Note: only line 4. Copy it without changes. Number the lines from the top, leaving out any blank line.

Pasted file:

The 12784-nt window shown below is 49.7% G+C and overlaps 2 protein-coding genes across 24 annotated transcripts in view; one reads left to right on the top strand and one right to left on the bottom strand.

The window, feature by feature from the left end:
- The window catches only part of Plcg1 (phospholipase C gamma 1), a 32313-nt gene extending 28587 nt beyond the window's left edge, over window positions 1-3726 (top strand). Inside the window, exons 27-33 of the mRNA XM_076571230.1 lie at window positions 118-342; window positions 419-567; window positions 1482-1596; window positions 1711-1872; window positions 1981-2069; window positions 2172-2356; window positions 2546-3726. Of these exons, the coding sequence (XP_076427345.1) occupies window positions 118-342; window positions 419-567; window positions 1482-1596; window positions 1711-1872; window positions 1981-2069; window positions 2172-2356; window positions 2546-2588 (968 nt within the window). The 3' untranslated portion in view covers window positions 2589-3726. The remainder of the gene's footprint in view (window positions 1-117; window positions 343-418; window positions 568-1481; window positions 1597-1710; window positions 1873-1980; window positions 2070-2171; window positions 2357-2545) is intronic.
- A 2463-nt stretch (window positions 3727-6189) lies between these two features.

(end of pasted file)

- A 2463-nt stretch (window positions 3727-6189) lies between these two features.